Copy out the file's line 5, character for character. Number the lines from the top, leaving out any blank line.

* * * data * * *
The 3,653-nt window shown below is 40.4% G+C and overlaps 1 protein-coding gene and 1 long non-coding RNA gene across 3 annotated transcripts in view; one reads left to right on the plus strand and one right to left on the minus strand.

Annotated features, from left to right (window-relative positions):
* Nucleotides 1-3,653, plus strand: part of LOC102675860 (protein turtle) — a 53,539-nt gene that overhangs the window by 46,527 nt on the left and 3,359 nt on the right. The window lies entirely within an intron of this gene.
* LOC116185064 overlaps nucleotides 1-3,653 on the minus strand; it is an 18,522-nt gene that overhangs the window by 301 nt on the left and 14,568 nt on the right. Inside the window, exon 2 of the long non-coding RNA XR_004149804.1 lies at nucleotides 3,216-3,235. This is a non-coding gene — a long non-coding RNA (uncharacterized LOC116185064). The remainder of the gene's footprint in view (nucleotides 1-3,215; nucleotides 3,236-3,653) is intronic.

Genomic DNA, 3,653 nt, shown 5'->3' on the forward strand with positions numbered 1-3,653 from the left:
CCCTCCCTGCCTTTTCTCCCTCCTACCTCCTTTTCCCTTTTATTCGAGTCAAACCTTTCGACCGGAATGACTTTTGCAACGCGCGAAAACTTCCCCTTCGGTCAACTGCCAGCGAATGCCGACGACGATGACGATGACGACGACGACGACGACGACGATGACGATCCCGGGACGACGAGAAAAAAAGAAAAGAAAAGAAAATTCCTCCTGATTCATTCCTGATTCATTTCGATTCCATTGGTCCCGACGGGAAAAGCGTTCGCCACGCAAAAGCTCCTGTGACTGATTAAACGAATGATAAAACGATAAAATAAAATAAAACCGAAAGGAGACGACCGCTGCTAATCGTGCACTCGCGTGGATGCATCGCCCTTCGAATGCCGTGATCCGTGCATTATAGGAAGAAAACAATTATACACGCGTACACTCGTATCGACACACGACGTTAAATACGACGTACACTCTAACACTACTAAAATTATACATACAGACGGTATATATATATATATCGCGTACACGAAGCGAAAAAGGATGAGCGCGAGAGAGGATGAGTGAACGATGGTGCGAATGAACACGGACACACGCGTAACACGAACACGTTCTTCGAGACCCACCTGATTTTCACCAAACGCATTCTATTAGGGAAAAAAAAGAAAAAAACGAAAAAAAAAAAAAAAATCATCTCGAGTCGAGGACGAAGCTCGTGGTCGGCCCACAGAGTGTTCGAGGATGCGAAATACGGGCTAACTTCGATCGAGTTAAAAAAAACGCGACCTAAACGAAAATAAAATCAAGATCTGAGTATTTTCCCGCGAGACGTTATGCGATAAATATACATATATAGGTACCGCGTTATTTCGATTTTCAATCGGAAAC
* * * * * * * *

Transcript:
Genomic DNA, 3,653 nt, shown 5'->3' on the forward strand with positions numbered 1-3,653 from the left: